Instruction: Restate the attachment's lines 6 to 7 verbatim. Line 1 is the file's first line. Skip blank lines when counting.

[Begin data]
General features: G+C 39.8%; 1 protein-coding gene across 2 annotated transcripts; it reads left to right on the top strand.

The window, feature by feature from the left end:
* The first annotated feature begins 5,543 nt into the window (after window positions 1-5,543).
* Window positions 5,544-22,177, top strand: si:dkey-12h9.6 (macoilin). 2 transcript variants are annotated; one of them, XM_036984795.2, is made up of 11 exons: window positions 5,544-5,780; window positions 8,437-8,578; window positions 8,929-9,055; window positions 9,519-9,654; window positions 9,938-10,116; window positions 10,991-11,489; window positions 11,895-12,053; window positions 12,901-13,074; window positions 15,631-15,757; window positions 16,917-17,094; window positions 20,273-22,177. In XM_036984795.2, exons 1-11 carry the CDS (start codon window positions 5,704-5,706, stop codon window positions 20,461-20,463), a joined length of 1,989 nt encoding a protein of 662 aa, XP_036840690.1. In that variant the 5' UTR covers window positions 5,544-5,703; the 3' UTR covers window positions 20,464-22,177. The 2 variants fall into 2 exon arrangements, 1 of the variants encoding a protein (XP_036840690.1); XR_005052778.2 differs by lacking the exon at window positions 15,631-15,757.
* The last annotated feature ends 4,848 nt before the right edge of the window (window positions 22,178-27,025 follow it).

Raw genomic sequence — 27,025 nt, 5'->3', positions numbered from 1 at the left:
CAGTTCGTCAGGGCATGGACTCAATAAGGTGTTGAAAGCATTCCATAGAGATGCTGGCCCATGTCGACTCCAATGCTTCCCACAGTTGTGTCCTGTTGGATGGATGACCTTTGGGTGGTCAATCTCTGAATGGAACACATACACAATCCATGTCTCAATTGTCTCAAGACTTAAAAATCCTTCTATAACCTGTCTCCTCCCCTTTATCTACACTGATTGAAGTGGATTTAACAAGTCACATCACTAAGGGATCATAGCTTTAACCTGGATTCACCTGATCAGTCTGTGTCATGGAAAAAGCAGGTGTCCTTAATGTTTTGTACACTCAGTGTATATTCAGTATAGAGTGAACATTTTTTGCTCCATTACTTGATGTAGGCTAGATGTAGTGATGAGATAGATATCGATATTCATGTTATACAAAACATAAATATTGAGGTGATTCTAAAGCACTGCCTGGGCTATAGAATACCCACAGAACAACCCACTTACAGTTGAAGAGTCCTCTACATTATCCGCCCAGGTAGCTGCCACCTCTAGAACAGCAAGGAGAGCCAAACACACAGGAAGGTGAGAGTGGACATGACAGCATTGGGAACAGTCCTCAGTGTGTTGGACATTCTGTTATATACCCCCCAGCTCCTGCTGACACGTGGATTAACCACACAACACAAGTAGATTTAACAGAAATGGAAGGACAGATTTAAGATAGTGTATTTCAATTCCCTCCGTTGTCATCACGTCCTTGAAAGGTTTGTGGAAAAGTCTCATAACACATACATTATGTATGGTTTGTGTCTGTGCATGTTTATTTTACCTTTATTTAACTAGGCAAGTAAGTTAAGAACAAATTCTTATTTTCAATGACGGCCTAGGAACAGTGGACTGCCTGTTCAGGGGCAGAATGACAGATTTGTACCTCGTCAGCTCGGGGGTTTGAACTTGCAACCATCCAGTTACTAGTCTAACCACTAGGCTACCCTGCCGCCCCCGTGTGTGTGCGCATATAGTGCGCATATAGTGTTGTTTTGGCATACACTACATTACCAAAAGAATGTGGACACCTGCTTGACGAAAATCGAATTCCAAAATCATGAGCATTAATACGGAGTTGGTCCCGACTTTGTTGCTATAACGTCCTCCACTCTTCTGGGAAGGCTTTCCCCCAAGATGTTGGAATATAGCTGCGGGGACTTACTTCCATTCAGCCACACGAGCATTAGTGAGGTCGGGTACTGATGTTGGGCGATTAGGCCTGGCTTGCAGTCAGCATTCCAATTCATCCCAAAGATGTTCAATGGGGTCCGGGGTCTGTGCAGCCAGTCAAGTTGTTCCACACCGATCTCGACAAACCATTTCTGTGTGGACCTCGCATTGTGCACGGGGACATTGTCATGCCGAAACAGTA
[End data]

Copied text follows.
Raw genomic sequence — 27,025 nt, 5'->3', positions numbered from 1 at the left:
CAGTTCGTCAGGGCATGGACTCAATAAGGTGTTGAAAGCATTCCATAGAGATGCTGGCCCATGTCGACTCCAATGCTTCCCACAGTTGTGTCCTGTTGGATGGATGACCTTTGGGTGGTCAATCTCTGAATGGAACACATACACAATCCATGTCTCAATTGTCTCAAGACTTAAAAATCCTTCTATAACCTGTCTCCTCCCCTTTATCTACACTGATTGAAGTGGATTTAACAAGTCACATCACTAAGGGATCATAGCTTTAACCTGGATTCACCTGATCAGTCTGTGTCATGGAAAAAGCAGGTGTCCTTAATGTTTTGTACACTCAGTGTATATTCAGTATAGAGTGAACATTTTTTGCTCCATTACTTGATGTAGGCTAGATGTAGTGATGAGATAGATATCGATATTCATGTTATACAAAACATAAATATTGAGGTGATTCTAAAGCACTGCCTGGGCTATAGAATACCCACAGAACAACCCACTTACAGTTGAAGAGTCCTCTACATTATCCGCCCAGGTAGCTGCCACCTCTAGAACAGCAAGGAGAGCCAAACACACAGGAAGGTGAGAGTGGACATGACAGCATTGGGAACAGTCCTCAGTGTGTTGGACATTCTGTTATATACCCCCCAGCTCCTGCTGACACGTGGATTAACCACACAACACAAGTAGATTTAACAGAAATGGAAGGACAGATTTAAGATAGTGTATTTCAATTCCCTCCGTTGTCATCACGTCCTTGAAAGGTTTGTGGAAAAGTCTCATAACACATACATTATGTATGGTTTGTGTCTGTGCATGTTTATTTTACCTTTATTTAACTAGGCAAGTAAGTTAAGAACAAATTCTTATTTTCAATGACGGCCTAGGAACAGTGGACTGCCTGTTCAGGGGCAGAATGACAGATTTGTACCTCGTCAGCTCGGGGGTTTGAACTTGCAACCATCCAGTTACTAGTCTAACCACTAGGCTACCCTGCCGCCCCCGTGTGTGTGCGCATATAGTGCGCATATAGTGTTGTTTTGGCATACACTACATTACCAAAAGAATGTGGACACCTGCTTGACGAAAATCGAATTCCAAAATCATGAGCATTAATACGGAGTTGGTCCCGACTTTGTTGCTATAACGTCCTCCACTCTTCTGGGAAGGCTTTCCCCCAAGATGTTGGAATATAGCTGCGGGGACTTACTTCCATTCAGCCACACGAGCATTAGTGAGGTCGGGTACTGATGTTGGGCGATTAGGCCTGGCTTGCAGTCAGCATTCCAATTCATCCCAAAGATGTTCAATGGGGTCCGGGGTCTGTGCAGCCAGTCAAGTTGTTCCACACCGATCTCGACAAACCATTTCTGTGTGGACCTCGCATTGTGCACGGGGACATTGTCATGCCGAAACAGTA